Monday, September 30, 2002
Sunday, September 29, 2002
It doesn't matter if you're in outer space -- you still have to fill out the damned census form. According to this article, "A Russian spaceship carrying census forms is on its way to two cosmonauts so they can take part in Russia's first post-Soviet population head-count... Russia's Valery Korzun and Sergei Treshchev on the orbiting International Space Station will fill out the questionnaires and send them back to Earth, joining millions of their land-based compatriots in the exercise planned for October 9-16."
Saturday, September 28, 2002
Friday, September 27, 2002
Michael Malone muses about life, the universe, feedback loops, and the Segway scooter.
Thursday, September 26, 2002
Wednesday, September 25, 2002
Science fiction writer David Brin makes "The Case for a Cheerful Libertarianism". In this thought-provoking speech, he skewers a number of libertarian sacred cows, yet reaches a very optimistic conclusion. Well worth reading. (Thanks to Andrew Breese for this excellent link.)
Tuesday, September 24, 2002
Monday, September 23, 2002
Sunday, September 22, 2002
Saturday, September 21, 2002
Friday, September 20, 2002
Local Denver police officers recently participated in a double-blind scientific taste test comparing the relative merits of products from two donut stores. As the article notes, "Not even a minor traffic accident within sight of the doughnut table distracted the judges from their tasks..."
Vocera is marketing a new system of hand-free voice-activated communication badges that allow anyone on the network to contact anyone else by tapping the badge and speaking the recipient's name. As one analyst notes, "The only thing that I can really compare them to is Star Trek:The Next Generation..."
Thursday, September 19, 2002
"Memo to employees: The dot-com boom is over so everyone has to wear formal business attire again". Translation: we were forced to let you wear what you wanted for a couple of years to keep you from quitting, but now the market has changed so suck it up! (Via Plastic.)
Wednesday, September 18, 2002
Airline ticket pricing is now so screwy that it is practically impossible to devise an efficient computer algorithm that can work out the cheapest fare between two cities. As the article states, "the more specific (idealized) problem of finding an optimal fare for a particular route, while theoretically solvable, turns out to very similar to a classical mathematical problem known as boolean satisfiability, which has long been known to be NP-complete -- which means it could take the fastest computer longer than the lifetime of the universe to find the solution." (Via Linkfilter.)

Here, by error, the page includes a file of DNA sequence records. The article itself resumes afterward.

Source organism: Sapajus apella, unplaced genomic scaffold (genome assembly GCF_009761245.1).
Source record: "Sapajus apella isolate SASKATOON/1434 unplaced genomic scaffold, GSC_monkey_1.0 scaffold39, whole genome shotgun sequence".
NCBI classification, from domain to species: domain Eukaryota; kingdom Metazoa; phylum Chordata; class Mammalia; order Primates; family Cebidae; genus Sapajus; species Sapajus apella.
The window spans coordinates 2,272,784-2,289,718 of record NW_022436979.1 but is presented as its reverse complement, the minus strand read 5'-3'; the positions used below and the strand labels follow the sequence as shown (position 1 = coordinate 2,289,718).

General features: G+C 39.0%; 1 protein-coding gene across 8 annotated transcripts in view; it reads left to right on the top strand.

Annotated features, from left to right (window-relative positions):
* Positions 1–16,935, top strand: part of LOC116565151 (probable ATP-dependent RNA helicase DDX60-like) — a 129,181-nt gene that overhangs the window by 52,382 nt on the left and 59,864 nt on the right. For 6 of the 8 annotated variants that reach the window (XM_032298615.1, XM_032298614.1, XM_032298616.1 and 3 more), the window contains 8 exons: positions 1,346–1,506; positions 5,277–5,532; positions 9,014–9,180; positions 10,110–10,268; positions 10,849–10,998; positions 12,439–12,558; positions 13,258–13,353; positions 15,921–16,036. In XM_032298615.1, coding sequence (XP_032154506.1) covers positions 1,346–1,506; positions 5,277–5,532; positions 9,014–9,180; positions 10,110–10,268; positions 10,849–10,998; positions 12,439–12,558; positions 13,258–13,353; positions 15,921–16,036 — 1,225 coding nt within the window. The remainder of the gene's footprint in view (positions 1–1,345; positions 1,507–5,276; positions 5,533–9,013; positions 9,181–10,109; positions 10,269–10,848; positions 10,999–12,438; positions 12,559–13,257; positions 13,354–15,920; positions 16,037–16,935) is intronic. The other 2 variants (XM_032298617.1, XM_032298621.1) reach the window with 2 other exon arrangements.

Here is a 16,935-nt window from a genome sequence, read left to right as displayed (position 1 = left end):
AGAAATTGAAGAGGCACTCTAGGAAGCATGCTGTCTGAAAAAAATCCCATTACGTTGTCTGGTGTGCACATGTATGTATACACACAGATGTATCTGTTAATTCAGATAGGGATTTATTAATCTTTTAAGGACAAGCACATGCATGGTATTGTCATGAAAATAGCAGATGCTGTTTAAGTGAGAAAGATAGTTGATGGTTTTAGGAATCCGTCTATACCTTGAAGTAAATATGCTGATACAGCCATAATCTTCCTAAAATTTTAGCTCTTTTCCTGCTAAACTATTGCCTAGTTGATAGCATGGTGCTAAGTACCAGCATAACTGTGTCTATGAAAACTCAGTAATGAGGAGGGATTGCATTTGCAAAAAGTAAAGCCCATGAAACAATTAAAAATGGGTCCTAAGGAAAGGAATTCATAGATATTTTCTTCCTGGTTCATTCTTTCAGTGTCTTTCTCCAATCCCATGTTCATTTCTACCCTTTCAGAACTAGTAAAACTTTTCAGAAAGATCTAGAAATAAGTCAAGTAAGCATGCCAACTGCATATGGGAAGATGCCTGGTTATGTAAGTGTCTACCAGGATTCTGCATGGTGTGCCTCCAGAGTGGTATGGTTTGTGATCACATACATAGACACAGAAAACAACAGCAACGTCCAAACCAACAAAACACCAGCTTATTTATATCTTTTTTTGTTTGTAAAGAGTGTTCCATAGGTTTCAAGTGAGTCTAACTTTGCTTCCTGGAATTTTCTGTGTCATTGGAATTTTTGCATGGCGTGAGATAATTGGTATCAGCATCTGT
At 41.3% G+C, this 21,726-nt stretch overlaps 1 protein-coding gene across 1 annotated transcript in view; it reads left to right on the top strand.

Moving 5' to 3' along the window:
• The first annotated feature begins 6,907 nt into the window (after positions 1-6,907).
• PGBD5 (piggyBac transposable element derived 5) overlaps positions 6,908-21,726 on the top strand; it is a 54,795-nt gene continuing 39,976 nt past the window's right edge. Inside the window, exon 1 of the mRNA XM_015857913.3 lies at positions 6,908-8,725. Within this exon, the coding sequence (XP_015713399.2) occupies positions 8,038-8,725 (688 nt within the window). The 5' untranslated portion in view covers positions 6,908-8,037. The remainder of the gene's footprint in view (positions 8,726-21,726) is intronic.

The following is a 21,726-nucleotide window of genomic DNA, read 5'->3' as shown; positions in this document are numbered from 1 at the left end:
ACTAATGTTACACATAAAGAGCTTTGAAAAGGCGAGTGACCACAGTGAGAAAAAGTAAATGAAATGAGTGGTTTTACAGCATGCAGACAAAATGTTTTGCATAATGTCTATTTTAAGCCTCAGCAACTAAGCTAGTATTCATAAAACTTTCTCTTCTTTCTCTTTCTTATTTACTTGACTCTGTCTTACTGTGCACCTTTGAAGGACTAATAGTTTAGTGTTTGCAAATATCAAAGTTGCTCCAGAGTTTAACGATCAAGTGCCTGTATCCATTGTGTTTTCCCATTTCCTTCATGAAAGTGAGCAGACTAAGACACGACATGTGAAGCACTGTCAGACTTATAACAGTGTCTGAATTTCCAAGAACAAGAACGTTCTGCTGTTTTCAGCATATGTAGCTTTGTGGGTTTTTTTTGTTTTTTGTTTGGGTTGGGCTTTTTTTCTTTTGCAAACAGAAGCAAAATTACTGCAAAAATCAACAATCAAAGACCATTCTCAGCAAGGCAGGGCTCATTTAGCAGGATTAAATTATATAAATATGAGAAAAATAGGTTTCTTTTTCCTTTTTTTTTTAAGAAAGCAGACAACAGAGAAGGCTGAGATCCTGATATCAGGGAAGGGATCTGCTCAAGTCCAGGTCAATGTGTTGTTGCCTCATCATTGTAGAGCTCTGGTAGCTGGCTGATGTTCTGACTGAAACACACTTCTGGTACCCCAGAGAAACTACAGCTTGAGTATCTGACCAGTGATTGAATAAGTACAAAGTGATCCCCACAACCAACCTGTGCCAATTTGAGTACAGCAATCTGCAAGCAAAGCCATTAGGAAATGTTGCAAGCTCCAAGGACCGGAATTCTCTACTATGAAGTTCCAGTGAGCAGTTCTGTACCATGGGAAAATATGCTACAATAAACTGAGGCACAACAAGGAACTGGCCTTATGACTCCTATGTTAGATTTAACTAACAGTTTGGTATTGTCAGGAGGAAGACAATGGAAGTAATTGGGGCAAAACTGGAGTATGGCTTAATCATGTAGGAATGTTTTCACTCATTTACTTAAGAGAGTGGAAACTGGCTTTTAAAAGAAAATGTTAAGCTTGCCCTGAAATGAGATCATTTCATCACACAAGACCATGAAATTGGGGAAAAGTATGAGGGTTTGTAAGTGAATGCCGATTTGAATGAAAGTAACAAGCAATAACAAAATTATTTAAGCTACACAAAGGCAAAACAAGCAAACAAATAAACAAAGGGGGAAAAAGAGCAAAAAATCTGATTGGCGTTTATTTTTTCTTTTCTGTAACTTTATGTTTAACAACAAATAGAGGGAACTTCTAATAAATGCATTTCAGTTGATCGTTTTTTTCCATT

Tuesday, September 17, 2002
Monday, September 16, 2002
"Equipment found in any college science department can be used to transmit electric signals at four times the speed of light." Buried at the bottom of the article is the disclaimer:
"While the peak moves faster than light speed, the total energy of the pulse does not. This means Einstein's relativity is preserved, so do not expect super-fast starships or time machines anytime soon.Signals also get weaker and more distorted the faster they go, so in theory no useful information can get transmitted at faster-than-light speeds..."
Sunday, September 15, 2002
Saturday, September 14, 2002
Friday, September 13, 2002
Thursday, September 12, 2002
Wednesday, September 11, 2002
Buzz Aldrin punches out lunar landing skeptic: According to this article, "Authorities are investigating a complaint that retired astronaut Buzz Aldrin punched a man in the face, because he was asked to swear on a Bible that he had been on the moon... Bart Sibrel says he was socked by the Apollo 11 astronaut after confronting him about the 1969 lunar mission. The 37-year-old from Nashville says he does not believe Aldrin or anyone else has ever walked on the moon."
As Boing Boing says, "You the man, Buzz."
As Boing Boing says, "You the man, Buzz."
Tuesday, September 10, 2002
A pair of interesting articles on using the internet to plagiarize school papers: Although students are more frequently using Google to help them plagiarize term papers, teachers can also use the website to catch cheaters. Plus some teachers are adopting a novel approach -- they're assigning papers that require the students to think for themselves.
Monday, September 09, 2002
The US Navy is using software designed to detect breast cancers on medical images to help it detect camouflaged military targets hidden on battlefield images.
Sunday, September 08, 2002
Saturday, September 07, 2002
Friday, September 06, 2002
Online begging has really taken off spurred on by the financial success of sites like savekaryn.com, who racked up $20,000 in credit card debt and is asking for donations to help pay them off. (Hmmm... Maybe I should put up an Amazon tipjar or something like that on this page...)
Thursday, September 05, 2002
And now for something completely different: The Financial Times interviews John Cleese, of Monty Python fame. Apparently Cleese is quite the entrepreneur -- as the FT notes: "'Capitalism,' says Cleese with a let's-get-this-straight tone, 'is the best system.'" (Via PostPolitics.)
Wednesday, September 04, 2002
The latest computer security device is a special LCD screen that looks blank unless you're an authorized user wearing special glasses. The article also notes that this $1600 system could be easily defeated by someone wearing cheapo 3-D movie glasses.
Tuesday, September 03, 2002
Monday, September 02, 2002
Sunday, September 01, 2002
A grizzly bear attacked a group of animal rights activists from PETA (People for the Ethical Treatment of Animals), mauling one of them. As Rand Simberg notes, "She's obviously not a member of BETH (Bears for the Ethical Treatment of Humans). Or then again, perhaps she is..."